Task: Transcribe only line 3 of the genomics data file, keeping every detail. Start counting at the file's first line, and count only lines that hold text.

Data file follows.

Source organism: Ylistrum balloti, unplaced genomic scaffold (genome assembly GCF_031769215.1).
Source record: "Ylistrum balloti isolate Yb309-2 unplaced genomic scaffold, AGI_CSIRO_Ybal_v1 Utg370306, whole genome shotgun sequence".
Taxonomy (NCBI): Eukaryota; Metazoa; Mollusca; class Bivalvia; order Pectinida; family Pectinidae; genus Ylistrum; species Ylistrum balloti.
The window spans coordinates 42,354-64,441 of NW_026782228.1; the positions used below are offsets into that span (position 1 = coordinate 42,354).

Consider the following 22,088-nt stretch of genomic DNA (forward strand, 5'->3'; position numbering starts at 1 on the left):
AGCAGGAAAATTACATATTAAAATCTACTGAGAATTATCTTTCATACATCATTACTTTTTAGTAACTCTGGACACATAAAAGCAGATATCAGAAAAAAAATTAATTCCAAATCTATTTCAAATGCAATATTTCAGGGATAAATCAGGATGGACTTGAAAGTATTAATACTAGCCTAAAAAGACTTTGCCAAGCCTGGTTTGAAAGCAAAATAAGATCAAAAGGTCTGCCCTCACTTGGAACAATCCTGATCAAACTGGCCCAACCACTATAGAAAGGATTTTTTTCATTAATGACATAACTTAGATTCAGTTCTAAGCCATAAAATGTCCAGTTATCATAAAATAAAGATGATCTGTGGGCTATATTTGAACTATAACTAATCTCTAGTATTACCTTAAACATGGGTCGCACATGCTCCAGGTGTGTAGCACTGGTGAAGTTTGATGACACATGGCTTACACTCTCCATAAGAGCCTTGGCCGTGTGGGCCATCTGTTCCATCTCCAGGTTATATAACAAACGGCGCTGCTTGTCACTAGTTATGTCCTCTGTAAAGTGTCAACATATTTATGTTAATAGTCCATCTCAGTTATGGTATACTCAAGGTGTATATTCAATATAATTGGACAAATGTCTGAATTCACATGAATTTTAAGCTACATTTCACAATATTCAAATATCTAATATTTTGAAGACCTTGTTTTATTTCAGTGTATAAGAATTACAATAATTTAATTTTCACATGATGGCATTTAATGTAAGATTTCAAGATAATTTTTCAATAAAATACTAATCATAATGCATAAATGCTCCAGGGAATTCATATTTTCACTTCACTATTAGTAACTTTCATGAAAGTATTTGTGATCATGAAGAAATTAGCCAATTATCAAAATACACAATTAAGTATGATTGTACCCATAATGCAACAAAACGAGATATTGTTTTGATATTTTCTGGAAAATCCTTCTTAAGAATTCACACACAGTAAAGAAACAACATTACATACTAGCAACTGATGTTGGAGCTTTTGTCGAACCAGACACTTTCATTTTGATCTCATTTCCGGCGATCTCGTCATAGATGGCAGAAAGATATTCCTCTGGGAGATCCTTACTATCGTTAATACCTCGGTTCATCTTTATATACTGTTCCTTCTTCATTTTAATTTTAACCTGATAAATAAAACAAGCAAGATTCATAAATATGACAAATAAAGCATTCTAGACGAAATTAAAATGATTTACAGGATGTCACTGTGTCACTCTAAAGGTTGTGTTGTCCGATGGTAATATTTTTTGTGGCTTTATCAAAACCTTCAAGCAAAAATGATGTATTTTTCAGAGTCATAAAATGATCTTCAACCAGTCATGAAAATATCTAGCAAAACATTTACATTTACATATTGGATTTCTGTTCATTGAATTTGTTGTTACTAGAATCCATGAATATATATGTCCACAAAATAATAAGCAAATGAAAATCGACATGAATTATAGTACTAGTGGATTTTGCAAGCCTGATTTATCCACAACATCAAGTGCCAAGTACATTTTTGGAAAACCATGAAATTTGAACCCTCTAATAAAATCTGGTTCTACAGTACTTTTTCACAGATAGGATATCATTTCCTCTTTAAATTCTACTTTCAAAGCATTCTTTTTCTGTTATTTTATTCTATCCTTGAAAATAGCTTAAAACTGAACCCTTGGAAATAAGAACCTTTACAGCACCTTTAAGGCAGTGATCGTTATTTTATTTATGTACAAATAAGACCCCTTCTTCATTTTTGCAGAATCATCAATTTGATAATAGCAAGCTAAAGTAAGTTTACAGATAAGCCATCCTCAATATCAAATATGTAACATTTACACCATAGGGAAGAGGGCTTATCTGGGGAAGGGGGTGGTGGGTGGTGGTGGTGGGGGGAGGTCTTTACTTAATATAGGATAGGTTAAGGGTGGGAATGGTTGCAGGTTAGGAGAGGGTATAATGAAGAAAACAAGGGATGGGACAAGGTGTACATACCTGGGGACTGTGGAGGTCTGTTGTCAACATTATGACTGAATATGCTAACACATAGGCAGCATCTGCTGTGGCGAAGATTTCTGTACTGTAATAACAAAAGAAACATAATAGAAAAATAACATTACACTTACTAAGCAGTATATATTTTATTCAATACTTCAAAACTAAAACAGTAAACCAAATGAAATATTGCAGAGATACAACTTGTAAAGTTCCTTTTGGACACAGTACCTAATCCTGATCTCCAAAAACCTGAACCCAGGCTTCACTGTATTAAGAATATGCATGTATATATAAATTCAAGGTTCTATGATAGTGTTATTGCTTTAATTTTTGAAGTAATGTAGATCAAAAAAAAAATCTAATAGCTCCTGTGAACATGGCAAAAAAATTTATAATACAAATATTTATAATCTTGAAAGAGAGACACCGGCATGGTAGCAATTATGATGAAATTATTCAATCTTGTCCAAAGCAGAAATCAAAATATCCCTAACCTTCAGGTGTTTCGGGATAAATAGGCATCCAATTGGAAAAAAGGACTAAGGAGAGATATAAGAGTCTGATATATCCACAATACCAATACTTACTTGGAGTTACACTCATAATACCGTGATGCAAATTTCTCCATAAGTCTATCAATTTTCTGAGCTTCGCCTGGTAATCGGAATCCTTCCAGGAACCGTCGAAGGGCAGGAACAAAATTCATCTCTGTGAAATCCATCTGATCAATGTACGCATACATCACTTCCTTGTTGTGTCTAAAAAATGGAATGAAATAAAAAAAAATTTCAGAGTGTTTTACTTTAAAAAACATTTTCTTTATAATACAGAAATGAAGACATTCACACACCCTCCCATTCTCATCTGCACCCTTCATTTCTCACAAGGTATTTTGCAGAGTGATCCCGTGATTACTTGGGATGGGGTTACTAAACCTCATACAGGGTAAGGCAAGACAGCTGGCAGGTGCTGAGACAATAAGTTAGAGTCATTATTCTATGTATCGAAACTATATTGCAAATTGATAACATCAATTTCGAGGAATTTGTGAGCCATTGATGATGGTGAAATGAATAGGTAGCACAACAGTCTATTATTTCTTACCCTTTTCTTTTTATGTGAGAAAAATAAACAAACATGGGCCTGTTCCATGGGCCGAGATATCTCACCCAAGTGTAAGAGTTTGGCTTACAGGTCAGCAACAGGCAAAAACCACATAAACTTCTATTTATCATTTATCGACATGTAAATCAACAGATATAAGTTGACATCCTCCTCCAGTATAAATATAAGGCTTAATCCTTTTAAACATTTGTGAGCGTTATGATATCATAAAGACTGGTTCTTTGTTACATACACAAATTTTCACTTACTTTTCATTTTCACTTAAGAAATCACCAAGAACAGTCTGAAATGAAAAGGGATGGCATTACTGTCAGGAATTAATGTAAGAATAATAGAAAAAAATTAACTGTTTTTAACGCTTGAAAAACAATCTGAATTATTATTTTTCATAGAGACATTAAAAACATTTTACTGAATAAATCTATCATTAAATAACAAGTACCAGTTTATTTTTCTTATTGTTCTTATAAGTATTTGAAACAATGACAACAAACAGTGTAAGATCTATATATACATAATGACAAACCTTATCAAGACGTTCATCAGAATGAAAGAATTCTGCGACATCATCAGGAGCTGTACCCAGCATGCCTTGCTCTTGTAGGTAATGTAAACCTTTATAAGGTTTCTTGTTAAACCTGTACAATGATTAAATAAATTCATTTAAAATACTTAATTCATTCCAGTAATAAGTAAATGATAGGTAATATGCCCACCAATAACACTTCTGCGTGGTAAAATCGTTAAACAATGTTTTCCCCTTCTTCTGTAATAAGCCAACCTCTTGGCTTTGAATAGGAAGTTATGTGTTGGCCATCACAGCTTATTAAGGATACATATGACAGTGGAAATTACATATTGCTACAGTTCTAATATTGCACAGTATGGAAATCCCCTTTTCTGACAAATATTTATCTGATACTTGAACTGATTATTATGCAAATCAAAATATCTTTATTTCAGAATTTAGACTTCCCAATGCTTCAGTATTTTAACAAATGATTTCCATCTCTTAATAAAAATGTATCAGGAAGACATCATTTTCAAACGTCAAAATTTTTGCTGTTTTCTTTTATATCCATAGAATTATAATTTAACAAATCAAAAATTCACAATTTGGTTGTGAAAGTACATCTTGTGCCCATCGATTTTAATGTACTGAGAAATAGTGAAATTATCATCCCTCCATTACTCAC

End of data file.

Taxonomy (NCBI): Eukaryota; Metazoa; Mollusca; class Bivalvia; order Pectinida; family Pectinidae; genus Ylistrum; species Ylistrum balloti.